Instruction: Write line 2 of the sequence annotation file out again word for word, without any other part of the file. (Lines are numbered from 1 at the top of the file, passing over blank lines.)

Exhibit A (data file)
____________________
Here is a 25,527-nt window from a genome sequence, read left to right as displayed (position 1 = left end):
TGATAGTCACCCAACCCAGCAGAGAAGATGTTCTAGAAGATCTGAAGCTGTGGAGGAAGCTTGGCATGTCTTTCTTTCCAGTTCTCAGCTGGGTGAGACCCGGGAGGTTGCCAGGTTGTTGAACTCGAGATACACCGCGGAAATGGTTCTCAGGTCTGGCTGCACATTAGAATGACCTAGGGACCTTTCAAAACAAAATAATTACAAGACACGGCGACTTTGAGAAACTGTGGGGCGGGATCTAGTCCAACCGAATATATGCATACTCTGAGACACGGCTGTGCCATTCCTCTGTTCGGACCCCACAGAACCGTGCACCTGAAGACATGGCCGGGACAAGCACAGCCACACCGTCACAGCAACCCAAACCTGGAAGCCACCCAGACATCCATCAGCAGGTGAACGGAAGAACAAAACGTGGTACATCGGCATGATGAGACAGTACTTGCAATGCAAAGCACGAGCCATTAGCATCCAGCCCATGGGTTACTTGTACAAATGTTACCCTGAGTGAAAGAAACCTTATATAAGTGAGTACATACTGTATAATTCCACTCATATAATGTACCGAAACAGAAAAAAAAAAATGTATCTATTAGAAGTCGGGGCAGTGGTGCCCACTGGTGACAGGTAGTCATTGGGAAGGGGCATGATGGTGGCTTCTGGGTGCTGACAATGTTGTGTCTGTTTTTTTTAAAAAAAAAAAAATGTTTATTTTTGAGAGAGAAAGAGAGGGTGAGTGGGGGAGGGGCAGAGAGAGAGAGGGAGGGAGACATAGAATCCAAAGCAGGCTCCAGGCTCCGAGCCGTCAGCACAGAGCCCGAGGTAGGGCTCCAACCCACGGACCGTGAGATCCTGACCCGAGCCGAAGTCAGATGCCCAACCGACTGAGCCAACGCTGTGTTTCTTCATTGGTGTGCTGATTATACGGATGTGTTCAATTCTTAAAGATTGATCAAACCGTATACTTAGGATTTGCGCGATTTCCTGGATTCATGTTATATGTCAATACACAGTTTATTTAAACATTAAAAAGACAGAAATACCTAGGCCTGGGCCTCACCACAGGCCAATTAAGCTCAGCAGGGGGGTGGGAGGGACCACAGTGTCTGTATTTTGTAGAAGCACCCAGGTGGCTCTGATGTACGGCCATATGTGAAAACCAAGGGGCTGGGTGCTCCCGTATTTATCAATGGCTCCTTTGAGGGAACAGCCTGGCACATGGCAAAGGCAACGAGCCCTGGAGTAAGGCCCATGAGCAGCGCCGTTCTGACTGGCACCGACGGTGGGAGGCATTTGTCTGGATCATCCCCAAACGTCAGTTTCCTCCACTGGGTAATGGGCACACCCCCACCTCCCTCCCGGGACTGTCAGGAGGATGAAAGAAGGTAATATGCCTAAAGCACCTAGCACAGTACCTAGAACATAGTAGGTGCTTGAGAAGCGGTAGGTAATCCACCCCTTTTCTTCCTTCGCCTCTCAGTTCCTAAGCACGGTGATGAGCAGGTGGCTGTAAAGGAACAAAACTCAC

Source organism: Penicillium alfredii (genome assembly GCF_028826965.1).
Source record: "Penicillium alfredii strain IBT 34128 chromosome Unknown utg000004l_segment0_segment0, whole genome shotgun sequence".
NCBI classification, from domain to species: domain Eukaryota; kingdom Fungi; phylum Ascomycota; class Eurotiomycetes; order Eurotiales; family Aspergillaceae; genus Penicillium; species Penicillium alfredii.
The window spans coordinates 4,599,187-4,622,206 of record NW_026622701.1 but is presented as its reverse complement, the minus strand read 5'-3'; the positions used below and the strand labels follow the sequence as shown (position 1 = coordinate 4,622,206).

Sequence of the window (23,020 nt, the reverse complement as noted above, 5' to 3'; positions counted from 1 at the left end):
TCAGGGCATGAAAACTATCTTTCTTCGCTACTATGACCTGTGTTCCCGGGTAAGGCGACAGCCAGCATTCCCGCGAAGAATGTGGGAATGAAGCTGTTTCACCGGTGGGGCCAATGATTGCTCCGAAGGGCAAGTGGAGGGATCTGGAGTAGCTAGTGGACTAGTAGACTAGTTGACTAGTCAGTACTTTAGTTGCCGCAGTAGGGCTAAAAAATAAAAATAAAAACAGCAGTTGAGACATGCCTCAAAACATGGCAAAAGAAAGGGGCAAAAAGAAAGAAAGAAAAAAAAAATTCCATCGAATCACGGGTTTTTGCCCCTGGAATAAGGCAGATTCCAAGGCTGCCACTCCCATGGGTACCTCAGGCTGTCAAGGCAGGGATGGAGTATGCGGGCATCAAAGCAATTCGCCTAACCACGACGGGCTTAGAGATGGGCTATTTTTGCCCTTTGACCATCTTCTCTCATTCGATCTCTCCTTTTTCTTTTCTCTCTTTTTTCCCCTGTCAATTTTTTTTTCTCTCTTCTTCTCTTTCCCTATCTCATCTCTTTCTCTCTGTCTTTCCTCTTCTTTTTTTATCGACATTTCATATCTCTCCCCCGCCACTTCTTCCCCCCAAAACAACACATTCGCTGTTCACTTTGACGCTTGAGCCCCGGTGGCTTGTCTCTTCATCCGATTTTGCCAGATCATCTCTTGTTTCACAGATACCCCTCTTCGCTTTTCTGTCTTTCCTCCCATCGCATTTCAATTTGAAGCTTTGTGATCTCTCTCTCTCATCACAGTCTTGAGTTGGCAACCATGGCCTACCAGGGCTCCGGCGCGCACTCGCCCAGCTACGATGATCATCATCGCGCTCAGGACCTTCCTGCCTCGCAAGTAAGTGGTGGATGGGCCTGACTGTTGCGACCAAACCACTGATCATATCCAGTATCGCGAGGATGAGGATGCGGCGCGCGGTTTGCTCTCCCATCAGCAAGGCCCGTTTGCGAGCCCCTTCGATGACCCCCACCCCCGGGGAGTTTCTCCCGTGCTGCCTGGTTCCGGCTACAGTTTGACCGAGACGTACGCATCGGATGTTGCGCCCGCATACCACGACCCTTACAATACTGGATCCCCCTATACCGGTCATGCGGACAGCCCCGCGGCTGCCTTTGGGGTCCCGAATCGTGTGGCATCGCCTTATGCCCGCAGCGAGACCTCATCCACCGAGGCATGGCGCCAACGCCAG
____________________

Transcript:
TGATAGTCACCCAACCCAGCAGAGAAGATGTTCTAGAAGATCTGAAGCTGTGGAGGAAGCTTGGCATGTCTTTCTTTCCAGTTCTCAGCTGGGTGAGACCCGGGAGGTTGCCAGGTTGTTGAACTCGAGATACACCGCGGAAATGGTTCTCAGGTCTGGCTGCACATTAGAATGACCTAGGGACCTTTCAAAACAAAATAATTACAAGACACGGCGACTTTGAGAAACTGTGGGGCGGGATCTAGTCCAACCGAATATATGCATACTCTGAGACACGGCTGTGCCATTCCTCTGTTCGGACCCCACAGAACCGTGCACCTGAAGACATGGCCGGGACAAGCACAGCCACACCGTCACAGCAACCCAAACCTGGAAGCCACCCAGACATCCATCAGCAGGTGAACGGAAGAACAAAACGTGGTACATCGGCATGATGAGACAGTACTTGCAATGCAAAGCACGAGCCATTAGCATCCAGCCCATGGGTTACTTGTACAAATGTTACCCTGAGTGAAAGAAACCTTATATAAGTGAGTACATACTGTATAATTCCACTCATATAATGTACCGAAACAGAAAAAAAAAAATGTATCTATTAGAAGTCGGGGCAGTGGTGCCCACTGGTGACAGGTAGTCATTGGGAAGGGGCATGATGGTGGCTTCTGGGTGCTGACAATGTTGTGTCTGTTTTTTTTAAAAAAAAAAAAATGTTTATTTTTGAGAGAGAAAGAGAGGGTGAGTGGGGGAGGGGCAGAGAGAGAGAGGGAGGGAGACATAGAATCCAAAGCAGGCTCCAGGCTCCGAGCCGTCAGCACAGAGCCCGAGGTAGGGCTCCAACCCACGGACCGTGAGATCCTGACCCGAGCCGAAGTCAGATGCCCAACCGACTGAGCCAACGCTGTGTTTCTTCATTGGTGTGCTGATTATACGGATGTGTTCAATTCTTAAAGATTGATCAAACCGTATACTTAGGATTTGCGCGATTTCCTGGATTCATGTTATATGTCAATACACAGTTTATTTAAACATTAAAAAGACAGAAATACCTAGGCCTGGGCCTCACCACAGGCCAATTAAGCTCAGCAGGGGGGTGGGAGGGACCACAGTGTCTGTATTTTGTAGAAGCACCCAGGTGGCTCTGATGTACGGCCATATGTGAAAACCAAGGGGCTGGGTGCTCCCGTATTTATCAATGGCTCCTTTGAGGGAACAGCCTGGCACATGGCAAAGGCAACGAGCCCTGGAGTAAGGCCCATGAGCAGCGCCGTTCTGACTGGCACCGACGGTGGGAGGCATTTGTCTGGATCATCCCCAAACGTCAGTTTCCTCCACTGGGTAATGGGCACACCCCCACCTCCCTCCCGGGACTGTCAGGAGGATGAAAGAAGGTAATATGCCTAAAGCACCTAGCACAGTACCTAGAACATAGTAGGTGCTTGAGAAGCGGTAGGTAATCCACCCCTTTTCTTCCTTCGCCTCTCAGTTCCTAAGCACGGTGATGAGCAGGTGGCTGTAAAGGAACAAAACTCAC